Half hour wait for PSNI to turn up for emergencies
More than 30 minutes' response time to one in 15 calls 'unacceptable', says Policing Board member
The PSNI is arriving late to thousands of emergency calls, with one in 15 taking longer than half an hour to respond to.
In the past year, there were more than 1,300 cases where police did not show for 30 minutes.
They were among 4,500 emergency incidents across the province in which officers failed to attend in the first 15 minutes.
The figures, obtained by the Belfast Telegraph, were last night described as "alarming".
Policing Board member Daniel McCrossan said: "The delay in the PSNI answering emergency calls is absolutely unacceptable.
"It only serves to underpin the lack of investment in policing and how budget cuts are impacting on the service the public expects."
Mr McCrossan said he would raise the matter at the next Policing Board meeting.
Details of response times were obtained after a Freedom of Information request. They show:
- The PSNI received 19,512 calls that were classed as emergencies in the 12 months to April this year;
- At least 1,347 of these - one in 15 - took longer than 30 minutes for officers to attend;
- Some 4,563 - almost a quarter - took more than 15 minutes;
- A further 2,369 calls had no arrival time at all specified - meaning the problem may be even worse than feared.
The PSNI pointed out that officers attended 89% of emergency calls within 25 minutes, where response times were available.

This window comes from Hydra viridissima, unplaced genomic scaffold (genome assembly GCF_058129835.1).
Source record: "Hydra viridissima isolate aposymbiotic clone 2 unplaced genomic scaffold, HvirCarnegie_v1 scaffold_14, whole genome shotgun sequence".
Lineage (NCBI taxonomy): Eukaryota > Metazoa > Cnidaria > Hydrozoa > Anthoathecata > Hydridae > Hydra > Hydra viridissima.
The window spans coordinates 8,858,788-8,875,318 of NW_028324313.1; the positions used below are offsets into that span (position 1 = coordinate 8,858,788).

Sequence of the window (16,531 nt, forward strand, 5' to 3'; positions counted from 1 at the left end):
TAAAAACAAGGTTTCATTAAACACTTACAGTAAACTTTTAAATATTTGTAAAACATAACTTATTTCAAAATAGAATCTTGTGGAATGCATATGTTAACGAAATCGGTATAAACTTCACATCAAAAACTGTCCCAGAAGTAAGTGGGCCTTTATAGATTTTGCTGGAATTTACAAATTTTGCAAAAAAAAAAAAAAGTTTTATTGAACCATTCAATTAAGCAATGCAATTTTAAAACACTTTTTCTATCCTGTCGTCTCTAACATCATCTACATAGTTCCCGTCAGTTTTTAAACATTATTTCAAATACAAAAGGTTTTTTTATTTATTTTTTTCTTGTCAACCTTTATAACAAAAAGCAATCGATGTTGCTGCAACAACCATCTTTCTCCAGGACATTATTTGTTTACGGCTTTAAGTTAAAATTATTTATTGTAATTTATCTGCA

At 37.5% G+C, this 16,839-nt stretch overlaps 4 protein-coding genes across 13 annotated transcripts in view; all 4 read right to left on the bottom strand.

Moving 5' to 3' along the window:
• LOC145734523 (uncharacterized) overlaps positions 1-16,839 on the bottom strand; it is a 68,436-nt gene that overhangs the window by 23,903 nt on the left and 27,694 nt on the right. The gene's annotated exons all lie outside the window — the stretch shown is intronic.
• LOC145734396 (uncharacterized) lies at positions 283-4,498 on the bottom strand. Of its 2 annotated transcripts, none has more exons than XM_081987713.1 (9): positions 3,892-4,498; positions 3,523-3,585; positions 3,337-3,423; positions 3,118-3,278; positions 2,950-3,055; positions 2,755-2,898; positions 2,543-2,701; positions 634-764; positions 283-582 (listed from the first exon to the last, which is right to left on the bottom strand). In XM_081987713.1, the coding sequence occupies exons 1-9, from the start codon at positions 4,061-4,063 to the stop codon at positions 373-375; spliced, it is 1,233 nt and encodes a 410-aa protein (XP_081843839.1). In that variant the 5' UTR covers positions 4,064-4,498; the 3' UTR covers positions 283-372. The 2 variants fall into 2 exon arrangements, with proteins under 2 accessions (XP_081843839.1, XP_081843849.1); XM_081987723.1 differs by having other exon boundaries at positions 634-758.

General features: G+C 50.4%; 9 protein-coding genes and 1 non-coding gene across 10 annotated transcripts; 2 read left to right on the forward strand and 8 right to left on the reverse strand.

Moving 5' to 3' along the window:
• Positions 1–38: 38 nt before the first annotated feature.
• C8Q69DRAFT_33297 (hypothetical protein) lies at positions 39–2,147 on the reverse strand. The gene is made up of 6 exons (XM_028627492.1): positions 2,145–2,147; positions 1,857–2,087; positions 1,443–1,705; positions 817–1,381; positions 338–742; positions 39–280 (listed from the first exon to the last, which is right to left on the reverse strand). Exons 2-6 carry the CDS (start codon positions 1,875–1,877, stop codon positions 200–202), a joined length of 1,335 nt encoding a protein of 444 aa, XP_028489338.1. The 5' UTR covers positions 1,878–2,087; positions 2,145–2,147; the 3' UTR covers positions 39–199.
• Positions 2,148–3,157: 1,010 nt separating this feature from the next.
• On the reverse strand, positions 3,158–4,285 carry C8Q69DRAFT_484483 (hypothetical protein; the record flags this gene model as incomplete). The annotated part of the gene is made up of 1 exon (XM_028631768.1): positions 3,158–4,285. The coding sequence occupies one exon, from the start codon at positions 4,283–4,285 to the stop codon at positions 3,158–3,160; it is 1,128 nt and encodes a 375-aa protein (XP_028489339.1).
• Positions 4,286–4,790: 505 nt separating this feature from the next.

"Moreover, the majority of the calls, with arrival data available, have police in attendance in under 10 minutes (53%)," a spokesman added.
Emergency calls are classed as those assessed as requiring an emergency response outside the 999 system, including from alarms and the 101 non-emergency number.
In terms of 999 calls, 596 took longer than 30 minutes for police to attend. The PSNI pointed out that 92% of 999 calls received a response within 25 minutes.
However, Mr McCrossan, an SDLP MLA for West Tyrone, criticised the times.
He also claimed delays would impact on the PSNI's ability to investigate crime.
"It is absolutely unacceptable that when people are in an emergency, in many cases the PSNI is taking half an hour or more to answer," he said.
"These are the most serious of cases - cases that may really be life or death.
"Also, important information involving criminal acts may not be acted upon quickly enough, which could be leaving many members of the public unprotected with a reduced chance of apprehending criminals."
Mr McCrossan said he would seek answers from Chief Constable George Hamilton and Justice Minister Claire Sugden.
"I will be raising PSNI response times at the next board meeting with the Chief Constable, while I will also be making representations to the Justice Minister," the MLA explained.
"I will also be requesting a further breakdown of figures because I'd expect rural areas, such as my own, will be suffering more from these delays."
Speaking to this newspaper, Chief Inspector Billy McIlwaine urged people to look beyond simple statistics.
"I'm always very reluctant, even in my day job, to look at a bank of figures and say that tells me a story, because it only tells me part of the story," he said.
"If you even think that in the likes of Belfast or Londonderry at certain times of the day, if an emergency call comes in, we're just like everyone else - we have also got to carve our way through traffic.
"We've got blue lights and sirens and stuff, but that still doesn't mean you can get there straight away."
Mr McIlwaine added some less serious emergency calls slipped down the priority list.
"You can't predict it, there will be times when something has happened or it's just particularly busy," he insisted.
"We then have to start prioritising calls, and that will inevitably build in a delay to some of the less serious calls."